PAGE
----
The king is dying, his heir has just been murdered, and rebellion brews in the east. But the kingdom of Kolonya and the outer Reaches has one last option before it descends into leaderless chaos.
Or rather, three unexpected options.
Zofi has spent her entire life trekking through the outer Reaches with her band of Travelers. She would do anything to protect the band, her family. But no one can ever find out how far she’s already gone.
Akeylah was raised in the Eastern Reach, surrounded by whispers of rebellion and abused by her father. Desperate to escape, she makes a decision that threatens the whole kingdom.
Ren grew up in Kolonya, serving as a lady’s maid and scheming her way out of the servants’ chambers. But one such plot could get her hung for treason if anyone ever discovers what she’s done.
When the king summons the girls, they arrive expecting arrest or even execution. Instead they learn the truth: they are his illegitimate daughters, and one must become his new heir. But someone in Kolonya knows their secrets, and that someone will stop at nothing to keep the sisters from their destiny… to rule.
Magic, mystery, and blackmail abound in this sensational and striking fantasy debut.
Read below for my spoiler-free review. (Thanks to Netgalley for sending me this ARC. This is an honest review and all opinions are my own)
Rule was a pretty refreshing read as far as young adult fantasy goes. Lately, all I’ve been seeing are the same old tropes and non-stop action, but this book took a break from all of that and instead focused on more subtle plot points.
Rule is a story about three girls who are summoned by their king, who also happens to be their father. The girls are thrust into a situation in which only one of them will become queen. But, instead of commencing with combat trials or some sort of competition, as most YA books would do, the girls take on a journey of learning and intrigue on their path to the throne. This book is full of secrets, blackmailing, and political subtleties–all of which culminate in a dark, tense atmosphere that adds depth and complexity to the story. There is some action, but it doesn’t overwhelm as much as it supplements the events that take place. In my opinion, the lack of action didn’t bog down the pace of the book at all–in fact, all the new secrets we learn and the cliffhangers at the end of the chapters made Rule a page-turner. I couldn’t wait to see what happened.
My favorite part of this book was the characters, for many reasons:
- Representation! This book was filled with a diverse cast of characters, most of which were described as having dark or tan skin and dark hair, and there was still a range of ancestries for all of them–they didn’t all hail from one place, just as POCs today aren’t all Asian or African. Goodlett also normalized bisexuality and homosexuality, which was wonderfully refreshing. She didn’t make a big deal about these relationships–they were completely accepted by society. There are super adorable relationships of both straight and gay couples.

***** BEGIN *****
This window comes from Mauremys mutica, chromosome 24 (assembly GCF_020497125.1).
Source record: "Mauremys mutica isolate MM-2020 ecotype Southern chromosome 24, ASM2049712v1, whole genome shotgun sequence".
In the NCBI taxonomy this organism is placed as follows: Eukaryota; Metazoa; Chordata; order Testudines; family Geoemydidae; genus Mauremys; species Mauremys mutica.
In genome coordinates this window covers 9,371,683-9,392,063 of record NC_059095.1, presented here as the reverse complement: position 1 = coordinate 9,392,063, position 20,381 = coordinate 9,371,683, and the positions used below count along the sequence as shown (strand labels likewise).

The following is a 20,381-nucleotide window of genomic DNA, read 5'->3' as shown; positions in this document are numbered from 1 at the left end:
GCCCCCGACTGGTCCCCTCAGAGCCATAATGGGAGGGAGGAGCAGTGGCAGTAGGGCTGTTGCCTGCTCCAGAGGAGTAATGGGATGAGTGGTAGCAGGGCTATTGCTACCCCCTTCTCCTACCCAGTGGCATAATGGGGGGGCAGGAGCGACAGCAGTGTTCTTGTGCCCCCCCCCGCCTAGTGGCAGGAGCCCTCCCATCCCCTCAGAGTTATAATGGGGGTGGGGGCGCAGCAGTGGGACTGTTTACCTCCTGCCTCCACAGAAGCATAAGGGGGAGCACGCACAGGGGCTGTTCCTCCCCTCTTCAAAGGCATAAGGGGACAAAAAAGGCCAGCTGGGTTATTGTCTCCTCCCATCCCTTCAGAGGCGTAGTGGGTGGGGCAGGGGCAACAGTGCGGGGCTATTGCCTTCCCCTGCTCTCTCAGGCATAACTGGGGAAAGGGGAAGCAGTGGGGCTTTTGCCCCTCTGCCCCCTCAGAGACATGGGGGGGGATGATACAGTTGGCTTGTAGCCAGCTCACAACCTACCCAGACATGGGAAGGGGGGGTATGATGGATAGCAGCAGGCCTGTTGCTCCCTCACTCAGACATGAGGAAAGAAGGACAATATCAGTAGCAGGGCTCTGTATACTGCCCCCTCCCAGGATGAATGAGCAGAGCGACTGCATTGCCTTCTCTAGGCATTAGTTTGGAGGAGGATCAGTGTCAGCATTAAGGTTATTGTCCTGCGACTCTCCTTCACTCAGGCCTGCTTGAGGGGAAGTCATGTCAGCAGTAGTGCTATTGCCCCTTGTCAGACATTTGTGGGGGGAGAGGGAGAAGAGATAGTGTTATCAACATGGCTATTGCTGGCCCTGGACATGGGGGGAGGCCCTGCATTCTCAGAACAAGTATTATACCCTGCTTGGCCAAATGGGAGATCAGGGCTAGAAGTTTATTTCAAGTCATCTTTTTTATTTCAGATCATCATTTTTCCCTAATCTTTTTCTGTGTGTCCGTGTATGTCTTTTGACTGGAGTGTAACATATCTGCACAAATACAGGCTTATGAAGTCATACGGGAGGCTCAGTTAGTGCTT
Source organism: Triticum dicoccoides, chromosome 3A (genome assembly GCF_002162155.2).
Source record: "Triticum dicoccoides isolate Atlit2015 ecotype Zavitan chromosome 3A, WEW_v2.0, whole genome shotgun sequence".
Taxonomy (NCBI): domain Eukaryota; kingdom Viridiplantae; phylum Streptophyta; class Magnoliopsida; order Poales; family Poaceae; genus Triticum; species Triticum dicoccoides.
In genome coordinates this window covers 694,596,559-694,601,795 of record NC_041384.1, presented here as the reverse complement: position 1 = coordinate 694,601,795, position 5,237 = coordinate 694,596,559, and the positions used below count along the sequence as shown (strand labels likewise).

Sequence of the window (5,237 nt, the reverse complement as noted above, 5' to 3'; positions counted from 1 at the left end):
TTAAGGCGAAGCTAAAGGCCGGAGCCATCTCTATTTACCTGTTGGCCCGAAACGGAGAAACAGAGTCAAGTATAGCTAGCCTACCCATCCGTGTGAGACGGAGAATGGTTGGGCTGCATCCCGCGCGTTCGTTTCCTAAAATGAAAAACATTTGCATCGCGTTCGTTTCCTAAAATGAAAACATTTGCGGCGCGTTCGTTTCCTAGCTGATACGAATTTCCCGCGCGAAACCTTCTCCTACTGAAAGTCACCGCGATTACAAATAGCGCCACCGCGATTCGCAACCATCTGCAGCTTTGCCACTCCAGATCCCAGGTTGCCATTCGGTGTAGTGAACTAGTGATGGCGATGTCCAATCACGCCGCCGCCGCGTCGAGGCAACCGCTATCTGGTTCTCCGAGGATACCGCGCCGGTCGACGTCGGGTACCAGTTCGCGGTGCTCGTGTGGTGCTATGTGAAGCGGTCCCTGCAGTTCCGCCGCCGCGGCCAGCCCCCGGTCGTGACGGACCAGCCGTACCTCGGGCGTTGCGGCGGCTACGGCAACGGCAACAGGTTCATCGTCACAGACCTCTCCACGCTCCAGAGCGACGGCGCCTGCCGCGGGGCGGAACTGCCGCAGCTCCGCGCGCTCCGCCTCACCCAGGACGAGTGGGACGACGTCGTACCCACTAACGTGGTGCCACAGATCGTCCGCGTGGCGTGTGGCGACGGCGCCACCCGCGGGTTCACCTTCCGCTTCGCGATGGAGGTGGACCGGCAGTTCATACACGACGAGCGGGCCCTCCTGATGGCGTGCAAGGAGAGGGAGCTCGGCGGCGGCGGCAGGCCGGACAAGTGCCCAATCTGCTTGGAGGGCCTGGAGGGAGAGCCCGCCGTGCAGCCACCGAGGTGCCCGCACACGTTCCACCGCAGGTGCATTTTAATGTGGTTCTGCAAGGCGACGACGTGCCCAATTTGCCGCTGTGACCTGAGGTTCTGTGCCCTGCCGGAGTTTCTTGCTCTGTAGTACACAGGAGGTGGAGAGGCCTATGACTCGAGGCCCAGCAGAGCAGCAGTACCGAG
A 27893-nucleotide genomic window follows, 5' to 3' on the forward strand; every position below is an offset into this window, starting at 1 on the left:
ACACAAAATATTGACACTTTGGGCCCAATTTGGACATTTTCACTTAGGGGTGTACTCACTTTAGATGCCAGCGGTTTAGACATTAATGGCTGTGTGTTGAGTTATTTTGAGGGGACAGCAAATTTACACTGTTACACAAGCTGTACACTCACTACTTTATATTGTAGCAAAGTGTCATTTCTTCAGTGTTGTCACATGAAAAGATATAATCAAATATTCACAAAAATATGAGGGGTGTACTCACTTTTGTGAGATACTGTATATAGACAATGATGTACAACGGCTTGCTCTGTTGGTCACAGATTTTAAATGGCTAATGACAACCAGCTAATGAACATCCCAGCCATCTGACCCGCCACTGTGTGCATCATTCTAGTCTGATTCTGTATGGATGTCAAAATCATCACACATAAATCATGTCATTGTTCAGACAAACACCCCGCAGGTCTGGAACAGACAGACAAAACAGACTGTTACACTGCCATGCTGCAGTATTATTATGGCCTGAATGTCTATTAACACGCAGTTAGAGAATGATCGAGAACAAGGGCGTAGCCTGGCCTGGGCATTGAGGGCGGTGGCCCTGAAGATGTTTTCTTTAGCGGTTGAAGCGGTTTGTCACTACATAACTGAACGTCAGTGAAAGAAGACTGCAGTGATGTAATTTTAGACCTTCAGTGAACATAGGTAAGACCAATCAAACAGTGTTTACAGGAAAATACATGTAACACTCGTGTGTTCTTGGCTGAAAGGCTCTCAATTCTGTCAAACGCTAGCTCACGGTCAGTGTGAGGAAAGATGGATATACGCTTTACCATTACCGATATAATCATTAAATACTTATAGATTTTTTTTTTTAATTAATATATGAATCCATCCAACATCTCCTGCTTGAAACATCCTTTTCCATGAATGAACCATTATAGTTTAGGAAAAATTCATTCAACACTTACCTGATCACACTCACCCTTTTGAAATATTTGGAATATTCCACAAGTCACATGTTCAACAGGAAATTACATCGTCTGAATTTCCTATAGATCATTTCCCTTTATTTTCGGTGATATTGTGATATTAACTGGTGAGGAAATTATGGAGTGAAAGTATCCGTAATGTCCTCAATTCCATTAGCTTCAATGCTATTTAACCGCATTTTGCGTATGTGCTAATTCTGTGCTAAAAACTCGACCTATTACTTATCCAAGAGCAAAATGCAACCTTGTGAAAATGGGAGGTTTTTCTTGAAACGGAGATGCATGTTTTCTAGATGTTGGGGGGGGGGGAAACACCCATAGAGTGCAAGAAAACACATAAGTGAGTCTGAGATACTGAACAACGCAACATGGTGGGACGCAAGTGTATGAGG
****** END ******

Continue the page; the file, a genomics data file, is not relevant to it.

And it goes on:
- History! All the characters had history before the story, as is to be expected. Sometimes I think that authors forget that their characters existed before their story is told. Goodlett thoroughly explored the past of our characters, which made them much more rich and dynamic, and it brought plenty of texture to the single setting.
- Character and relationship development! Our main characters, the three half sisters, undergo lovely character development; each of them are fully fleshed-out human beings with difficult pasts and unique outlooks on life. I loved reading from all of their perspectives because they added an individual flavor to the story. My favorite aspect was seeing their relationship among each other slowly evolve. The love and companionship that grew was organic and unforced, and watching it unfold made my heart happy.
My one complaint is the world building. Goodlett was quite ambitious, and although I can see she had good intentions, some of it felt like an info dump. The beginning of the book was a bit confusing because we were trying to learn about the characters while also receiving lots of information about the world they live in. Because it is an important part of the story, I think this could have been done a little more gracefully and over a longer period of pages.
Actually, I have one more complaint. The story end on a completely unsatisfying note. It is a huge cliffhanger! I usually don’t like this because by the time the next book comes out, I’ve already forgotten/gradually lost interest in the story. If you’re like me, perhaps its best that you wait for the next book in the series to be released before even starting this one.
Thanks for reading,